LGBTQ Magazine

"I Could Never 'Throw Roses to Hitler'": Mormons of Conscience Speak Out, But Catholics . . .

Posted on the 30 December 2016 by William Lindsey @wdlindsy
Could Never 'Throw Roses Hitler'
My previous post today refers to a statement Jan Chamberlin made yesterday on Facebook about her decision to resign from the Mormon Tabernacle Choir in protest of the choir's choice to sing at Donald Trump's inauguration. As Erp notes in a comment in response to my previous posting, this Facebook statement has now gone viral. It's a public statement, and is here. I encourage you to read it.
As Jan Chamberlin says, the brand of Mormonism (and the Tabernacle Choir) will be damaged by the choir's decision to sing for Trump, since "it will appear that [the] Choir is endorsing tyranny and facism by singing for this man." And then she concludes, powerfully,
I only know I could never "throw roses to Hitler." And I certainly could never sing for him.

As I noted today, by contrast, leading U.S. Catholic intellectuals have been doing everything in their power in the past two days to silence critical discussion of Cardinal Dolan's decision to offer the blessing of the U.S. Catholic bishops to Trump by taking part in the inauguration. That decision will have equally negative implications for the already sullied (3 in 5 white Catholics voting for Trump; the abuse crisis and the bishops' spectacular mishandling of it; firing of one gay employee of Catholic institutions after another) Catholic brand — especially when Trump begins to exercise power and we see the kind of ruthless, immoral actions his administration takes.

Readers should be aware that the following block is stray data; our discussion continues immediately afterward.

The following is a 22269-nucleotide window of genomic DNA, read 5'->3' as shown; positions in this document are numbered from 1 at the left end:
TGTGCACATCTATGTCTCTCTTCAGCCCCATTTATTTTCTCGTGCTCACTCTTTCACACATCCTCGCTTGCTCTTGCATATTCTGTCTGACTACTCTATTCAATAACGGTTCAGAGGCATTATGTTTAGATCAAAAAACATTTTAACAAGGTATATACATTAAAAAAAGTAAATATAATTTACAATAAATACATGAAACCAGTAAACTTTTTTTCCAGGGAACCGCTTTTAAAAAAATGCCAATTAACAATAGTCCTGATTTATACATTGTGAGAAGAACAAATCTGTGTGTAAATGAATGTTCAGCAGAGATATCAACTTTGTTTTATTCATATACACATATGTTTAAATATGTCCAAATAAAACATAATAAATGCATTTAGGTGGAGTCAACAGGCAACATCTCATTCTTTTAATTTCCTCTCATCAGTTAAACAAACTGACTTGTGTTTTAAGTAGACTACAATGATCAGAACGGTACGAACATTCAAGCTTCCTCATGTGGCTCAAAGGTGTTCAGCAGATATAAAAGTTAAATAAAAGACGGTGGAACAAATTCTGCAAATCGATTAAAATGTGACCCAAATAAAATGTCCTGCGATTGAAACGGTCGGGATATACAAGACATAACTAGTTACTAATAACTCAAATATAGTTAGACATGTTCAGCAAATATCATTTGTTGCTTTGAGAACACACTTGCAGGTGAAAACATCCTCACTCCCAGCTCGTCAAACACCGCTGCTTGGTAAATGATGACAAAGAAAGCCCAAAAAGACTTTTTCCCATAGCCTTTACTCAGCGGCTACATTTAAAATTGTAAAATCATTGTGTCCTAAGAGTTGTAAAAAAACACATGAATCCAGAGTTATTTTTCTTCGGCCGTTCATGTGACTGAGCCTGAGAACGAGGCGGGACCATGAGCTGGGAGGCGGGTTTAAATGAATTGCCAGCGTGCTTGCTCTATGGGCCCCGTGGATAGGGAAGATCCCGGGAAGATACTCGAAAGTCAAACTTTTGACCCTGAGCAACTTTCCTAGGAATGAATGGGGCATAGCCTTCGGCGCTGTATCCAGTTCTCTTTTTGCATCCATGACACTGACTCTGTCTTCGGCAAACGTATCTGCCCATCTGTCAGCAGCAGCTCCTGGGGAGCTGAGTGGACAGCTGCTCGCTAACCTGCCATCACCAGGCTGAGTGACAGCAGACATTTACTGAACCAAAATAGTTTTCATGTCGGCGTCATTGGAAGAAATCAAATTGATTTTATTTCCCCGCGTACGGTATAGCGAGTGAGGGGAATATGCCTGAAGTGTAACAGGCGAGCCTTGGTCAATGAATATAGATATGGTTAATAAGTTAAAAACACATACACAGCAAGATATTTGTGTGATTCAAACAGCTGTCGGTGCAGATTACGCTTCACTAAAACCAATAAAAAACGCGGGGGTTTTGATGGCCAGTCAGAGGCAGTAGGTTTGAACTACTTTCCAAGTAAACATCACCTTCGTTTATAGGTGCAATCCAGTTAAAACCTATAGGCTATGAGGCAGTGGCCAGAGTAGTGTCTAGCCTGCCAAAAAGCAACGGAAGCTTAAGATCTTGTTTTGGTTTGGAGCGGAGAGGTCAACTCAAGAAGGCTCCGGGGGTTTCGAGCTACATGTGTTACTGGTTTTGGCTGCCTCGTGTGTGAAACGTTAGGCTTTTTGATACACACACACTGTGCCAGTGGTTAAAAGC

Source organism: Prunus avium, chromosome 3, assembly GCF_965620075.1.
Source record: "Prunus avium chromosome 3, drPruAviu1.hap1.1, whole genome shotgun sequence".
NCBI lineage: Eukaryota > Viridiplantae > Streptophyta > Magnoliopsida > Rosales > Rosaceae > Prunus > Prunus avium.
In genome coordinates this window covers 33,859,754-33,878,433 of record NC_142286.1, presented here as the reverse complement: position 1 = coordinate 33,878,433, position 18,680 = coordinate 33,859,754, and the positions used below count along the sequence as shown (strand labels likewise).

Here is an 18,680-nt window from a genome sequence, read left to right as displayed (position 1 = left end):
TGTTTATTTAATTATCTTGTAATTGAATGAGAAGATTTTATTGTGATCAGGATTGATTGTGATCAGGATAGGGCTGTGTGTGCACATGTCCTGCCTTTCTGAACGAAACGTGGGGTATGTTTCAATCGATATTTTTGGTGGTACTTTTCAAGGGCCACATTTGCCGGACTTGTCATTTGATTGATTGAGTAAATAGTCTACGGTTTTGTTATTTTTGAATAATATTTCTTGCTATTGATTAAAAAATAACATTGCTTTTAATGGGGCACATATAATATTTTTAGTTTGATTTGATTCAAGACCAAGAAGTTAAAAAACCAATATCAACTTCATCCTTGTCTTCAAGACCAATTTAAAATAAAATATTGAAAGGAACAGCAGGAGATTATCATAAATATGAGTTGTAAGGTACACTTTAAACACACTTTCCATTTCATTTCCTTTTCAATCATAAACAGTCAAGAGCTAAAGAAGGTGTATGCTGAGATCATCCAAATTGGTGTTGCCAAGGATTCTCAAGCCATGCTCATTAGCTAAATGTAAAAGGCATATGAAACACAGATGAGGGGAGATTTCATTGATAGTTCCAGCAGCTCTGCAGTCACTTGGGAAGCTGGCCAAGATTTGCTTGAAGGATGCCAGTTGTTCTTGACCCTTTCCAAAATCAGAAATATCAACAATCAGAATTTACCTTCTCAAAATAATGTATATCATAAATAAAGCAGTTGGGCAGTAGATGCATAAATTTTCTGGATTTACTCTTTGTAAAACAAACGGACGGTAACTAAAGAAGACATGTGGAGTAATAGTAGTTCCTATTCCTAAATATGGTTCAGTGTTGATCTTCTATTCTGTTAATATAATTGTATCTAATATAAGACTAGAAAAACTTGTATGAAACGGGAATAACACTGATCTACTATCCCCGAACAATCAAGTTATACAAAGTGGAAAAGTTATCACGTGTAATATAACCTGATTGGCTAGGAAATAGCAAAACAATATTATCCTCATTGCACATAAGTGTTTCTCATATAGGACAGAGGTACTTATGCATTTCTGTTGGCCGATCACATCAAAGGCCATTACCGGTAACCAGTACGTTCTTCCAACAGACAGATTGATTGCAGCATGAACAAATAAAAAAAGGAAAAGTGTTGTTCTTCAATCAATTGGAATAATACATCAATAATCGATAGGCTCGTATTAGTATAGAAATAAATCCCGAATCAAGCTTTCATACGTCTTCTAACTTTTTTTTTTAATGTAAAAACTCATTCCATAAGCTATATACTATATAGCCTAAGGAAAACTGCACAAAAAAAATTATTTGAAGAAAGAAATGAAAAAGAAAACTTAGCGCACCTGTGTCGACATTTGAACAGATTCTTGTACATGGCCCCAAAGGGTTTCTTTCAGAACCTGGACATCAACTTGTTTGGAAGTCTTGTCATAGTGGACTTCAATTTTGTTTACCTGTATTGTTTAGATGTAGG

I'm very ashamed for what lay Catholic intellectuals in the U.S. have made of themselves and of their church in recent years. It truly is appalling.
The photo — the famed Vienna Boys' Choir standing under a banner announcing that the choir is singing for Hitler in 1938 — is from the website of the National WWII Museum in New Orleans. This historical legacy is one of many in which Catholics in Germany, Austria and elsewhere lent support to the Nazi regime, a legacy that has deeply tarnished the Catholic image following the Nazi period.

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